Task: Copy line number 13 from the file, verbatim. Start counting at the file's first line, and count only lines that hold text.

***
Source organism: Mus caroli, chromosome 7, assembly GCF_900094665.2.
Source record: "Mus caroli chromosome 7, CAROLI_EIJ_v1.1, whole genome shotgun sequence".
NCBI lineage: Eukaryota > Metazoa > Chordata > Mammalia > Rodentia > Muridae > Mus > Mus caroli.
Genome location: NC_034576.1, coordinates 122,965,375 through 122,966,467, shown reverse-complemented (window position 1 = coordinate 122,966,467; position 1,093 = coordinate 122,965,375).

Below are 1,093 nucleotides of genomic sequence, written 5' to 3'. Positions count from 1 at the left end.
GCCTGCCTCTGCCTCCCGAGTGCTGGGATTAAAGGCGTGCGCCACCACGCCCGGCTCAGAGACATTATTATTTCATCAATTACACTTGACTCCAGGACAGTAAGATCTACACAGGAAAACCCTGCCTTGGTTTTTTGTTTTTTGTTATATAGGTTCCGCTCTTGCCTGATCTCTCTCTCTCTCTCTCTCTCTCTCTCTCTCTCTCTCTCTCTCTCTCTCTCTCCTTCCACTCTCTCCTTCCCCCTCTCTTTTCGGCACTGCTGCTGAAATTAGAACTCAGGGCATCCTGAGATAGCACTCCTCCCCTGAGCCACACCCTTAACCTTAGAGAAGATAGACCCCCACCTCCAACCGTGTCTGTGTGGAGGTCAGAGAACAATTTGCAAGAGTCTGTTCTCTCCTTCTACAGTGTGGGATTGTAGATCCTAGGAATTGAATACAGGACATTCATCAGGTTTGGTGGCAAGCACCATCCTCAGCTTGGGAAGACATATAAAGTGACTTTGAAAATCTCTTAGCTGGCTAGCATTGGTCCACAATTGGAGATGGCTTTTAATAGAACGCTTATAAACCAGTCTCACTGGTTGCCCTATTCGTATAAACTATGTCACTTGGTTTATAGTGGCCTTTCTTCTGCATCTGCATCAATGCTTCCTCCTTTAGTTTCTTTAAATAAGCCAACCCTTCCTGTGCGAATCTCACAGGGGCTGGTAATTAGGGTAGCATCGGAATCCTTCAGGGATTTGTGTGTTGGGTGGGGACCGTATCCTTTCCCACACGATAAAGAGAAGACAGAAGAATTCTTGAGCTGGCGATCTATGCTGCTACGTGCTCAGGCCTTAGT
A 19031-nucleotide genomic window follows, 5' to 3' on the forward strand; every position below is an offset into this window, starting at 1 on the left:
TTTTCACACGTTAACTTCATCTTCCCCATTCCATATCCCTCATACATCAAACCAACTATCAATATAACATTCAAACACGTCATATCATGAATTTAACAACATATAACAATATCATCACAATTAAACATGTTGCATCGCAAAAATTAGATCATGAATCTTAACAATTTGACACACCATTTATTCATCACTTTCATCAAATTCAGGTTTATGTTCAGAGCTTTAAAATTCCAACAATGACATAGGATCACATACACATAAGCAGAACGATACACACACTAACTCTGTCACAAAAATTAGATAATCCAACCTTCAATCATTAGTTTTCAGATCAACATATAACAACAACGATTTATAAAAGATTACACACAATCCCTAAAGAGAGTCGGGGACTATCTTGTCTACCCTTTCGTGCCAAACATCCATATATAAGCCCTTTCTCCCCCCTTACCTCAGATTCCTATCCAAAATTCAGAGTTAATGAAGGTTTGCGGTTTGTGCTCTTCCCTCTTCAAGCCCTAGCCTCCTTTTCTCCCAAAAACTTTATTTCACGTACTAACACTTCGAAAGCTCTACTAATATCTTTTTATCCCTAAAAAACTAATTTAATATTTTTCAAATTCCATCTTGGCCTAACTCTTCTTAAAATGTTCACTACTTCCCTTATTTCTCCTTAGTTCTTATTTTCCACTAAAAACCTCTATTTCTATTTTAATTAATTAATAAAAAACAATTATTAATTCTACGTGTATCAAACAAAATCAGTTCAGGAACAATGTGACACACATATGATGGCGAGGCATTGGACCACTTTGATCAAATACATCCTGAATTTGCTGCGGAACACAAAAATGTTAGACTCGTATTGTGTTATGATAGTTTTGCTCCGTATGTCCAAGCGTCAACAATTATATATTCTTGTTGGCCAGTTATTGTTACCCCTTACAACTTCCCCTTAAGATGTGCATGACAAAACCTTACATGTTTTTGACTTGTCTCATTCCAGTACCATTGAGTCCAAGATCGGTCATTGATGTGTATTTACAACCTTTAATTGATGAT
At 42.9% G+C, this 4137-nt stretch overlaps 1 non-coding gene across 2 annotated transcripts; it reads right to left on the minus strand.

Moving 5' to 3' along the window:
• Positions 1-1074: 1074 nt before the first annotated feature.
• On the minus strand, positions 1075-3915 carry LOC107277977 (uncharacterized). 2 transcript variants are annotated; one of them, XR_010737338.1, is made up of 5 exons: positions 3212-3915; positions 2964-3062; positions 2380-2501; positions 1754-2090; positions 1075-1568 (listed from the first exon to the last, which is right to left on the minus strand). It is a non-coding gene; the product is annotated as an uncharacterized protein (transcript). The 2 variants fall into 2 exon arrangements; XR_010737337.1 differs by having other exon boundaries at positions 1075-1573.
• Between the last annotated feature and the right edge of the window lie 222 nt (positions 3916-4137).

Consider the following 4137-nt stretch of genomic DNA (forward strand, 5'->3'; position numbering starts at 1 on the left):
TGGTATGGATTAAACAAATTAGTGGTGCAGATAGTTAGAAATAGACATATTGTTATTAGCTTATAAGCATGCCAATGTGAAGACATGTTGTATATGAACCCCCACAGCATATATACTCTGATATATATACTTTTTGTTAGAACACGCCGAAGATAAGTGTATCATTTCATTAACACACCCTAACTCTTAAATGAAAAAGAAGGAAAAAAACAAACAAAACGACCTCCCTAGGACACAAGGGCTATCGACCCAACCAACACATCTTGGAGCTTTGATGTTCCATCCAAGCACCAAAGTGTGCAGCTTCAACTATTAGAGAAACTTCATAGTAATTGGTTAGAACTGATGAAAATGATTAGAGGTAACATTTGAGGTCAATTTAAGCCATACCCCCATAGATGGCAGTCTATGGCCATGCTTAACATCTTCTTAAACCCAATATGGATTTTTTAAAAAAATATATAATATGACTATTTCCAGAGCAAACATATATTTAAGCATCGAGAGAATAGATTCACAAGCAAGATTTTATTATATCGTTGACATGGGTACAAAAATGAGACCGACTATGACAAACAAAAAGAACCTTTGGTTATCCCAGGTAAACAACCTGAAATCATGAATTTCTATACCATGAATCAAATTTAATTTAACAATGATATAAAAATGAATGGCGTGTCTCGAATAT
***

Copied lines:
• Between the last annotated feature and the right edge of the window lie 222 nt (positions 3916-4137).